I am developing a javascript application in which it is possible to design your own closet. I want it to be possible to rotate the closet smoothly (without changing the distance from the camera to the closet). Normally it would be easiest to rotate the object itself, but that's not an option considering the different meshes have different origins (their relative (0,0) points are different from the global (0,0)). Instead, I figured I have to rotate the camera around the closet as if on a sphere. So what I want to do is calculate the exact position the camera needs to have based on any longitude and latitude (user input). As a result, the rotation is really odd. The application in its current state is here (important: doesn't work with IE, there will be a plugin in the future though). The relevant code is below. Note: I found these formulas online. I did the math myself several times and was able to confirm the formula's every time. The only thing I am pretty sure of is that the distance (radius) to the offset point (xOffset, yOffset, zOffset) is constant but the whole thing just rotates very oddly. I found another question like this here. I tried replacing my formula's with theirs (even though they don't make sense, although they seem to work for them) but that didn't help at all (rotations were still odd and the radius didn't even seem constant anymore).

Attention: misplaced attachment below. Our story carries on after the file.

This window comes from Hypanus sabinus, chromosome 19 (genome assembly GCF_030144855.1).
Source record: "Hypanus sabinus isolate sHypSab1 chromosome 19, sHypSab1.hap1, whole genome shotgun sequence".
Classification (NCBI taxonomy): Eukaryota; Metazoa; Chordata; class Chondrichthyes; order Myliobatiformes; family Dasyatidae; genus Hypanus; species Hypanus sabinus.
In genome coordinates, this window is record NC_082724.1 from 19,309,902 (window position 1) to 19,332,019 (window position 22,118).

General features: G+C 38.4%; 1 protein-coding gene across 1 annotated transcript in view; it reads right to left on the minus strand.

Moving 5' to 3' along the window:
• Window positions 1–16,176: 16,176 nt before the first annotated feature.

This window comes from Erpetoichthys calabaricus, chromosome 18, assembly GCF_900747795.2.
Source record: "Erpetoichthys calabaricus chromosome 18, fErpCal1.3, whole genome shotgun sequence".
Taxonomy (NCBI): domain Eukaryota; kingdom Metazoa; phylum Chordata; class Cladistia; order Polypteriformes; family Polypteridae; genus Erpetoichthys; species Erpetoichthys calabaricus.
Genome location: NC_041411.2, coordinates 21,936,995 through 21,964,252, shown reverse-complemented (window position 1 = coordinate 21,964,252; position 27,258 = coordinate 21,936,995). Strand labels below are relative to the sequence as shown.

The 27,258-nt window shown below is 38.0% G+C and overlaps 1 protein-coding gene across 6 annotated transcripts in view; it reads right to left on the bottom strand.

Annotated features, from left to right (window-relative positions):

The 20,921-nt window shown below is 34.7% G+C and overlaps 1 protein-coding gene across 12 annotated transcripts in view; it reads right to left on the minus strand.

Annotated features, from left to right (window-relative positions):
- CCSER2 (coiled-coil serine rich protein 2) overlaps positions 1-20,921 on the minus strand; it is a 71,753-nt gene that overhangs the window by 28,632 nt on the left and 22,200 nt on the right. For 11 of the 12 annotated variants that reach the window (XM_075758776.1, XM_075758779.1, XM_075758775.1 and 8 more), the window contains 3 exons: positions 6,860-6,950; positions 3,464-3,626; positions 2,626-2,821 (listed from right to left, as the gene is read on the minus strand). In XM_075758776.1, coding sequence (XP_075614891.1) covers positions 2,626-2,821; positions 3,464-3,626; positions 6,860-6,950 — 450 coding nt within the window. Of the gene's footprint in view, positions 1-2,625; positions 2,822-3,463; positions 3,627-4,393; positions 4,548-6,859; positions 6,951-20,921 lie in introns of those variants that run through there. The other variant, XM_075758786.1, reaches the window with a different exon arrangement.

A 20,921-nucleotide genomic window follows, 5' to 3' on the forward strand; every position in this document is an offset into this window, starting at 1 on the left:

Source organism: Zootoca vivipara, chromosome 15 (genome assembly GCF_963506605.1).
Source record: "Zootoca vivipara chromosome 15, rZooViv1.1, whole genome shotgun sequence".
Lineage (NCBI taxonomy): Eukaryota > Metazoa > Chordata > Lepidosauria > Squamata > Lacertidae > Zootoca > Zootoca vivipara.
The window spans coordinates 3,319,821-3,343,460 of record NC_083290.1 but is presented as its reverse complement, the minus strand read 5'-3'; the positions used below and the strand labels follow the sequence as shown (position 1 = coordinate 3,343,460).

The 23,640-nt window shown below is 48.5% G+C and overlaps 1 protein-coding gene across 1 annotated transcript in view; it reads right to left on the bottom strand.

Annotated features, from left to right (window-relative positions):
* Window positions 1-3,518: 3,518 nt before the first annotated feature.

Pseudo:

```
x = xOffset + radius * cos(longitude) * cos(latitude)
y = yOffset + radius * cos(longitude) * sin(latitude)
z = zOffset + radius * sin(longitude)
camera.lookAt(xOffset, yOffset, zOffset)
```

Relevant code (note: degrees are converted to radians):

```
var lon = 30;
var lat = -90;
var cameraRadius = 400;
function cameraReposition() {
var lon = dimensions.lon;
var lat = dimensions.lat;
camera.position.x = cameraX + cameraRadius * Math.cos(Math.PI * lon / 180) * Math.cos(Math.PI * lat / 180);
camera.position.y = cameraY + cameraRadius * Math.cos(Math.PI * lon / 180) * Math.sin(Math.PI * lat / 180);
camera.position.z = cameraZ + cameraRadius * Math.sin(Math.PI * lon / 180);
camera.lookAt(new THREE.Vector3(cameraX, cameraY, cameraZ));
}
$('#visiblecanvas').mousemove(function(e){
if(mousedown || rightMousedown) {
var clickX = e.pageX - this.offsetLeft;
var clickY = e.pageY - this.offsetLeft;
lon += (clickY - lastY) / 10;
lat -= (clickX - lastX) / 10;
lastY = clickY;
lastX = clickX;
if (lon > 360)
lon -= 360;
if (lon < -360)
lon += 360;
if (lat > 360)
lat -= 180;
if (lat < -360)
lat += 360;
}
});
```

Another note: the way lon and lat are changed when they go past 360 is not very relevant right now as both lon and lat are controlled through the gui for now (for debugging purposes).

EDIT: Wrong link to the application! fixed.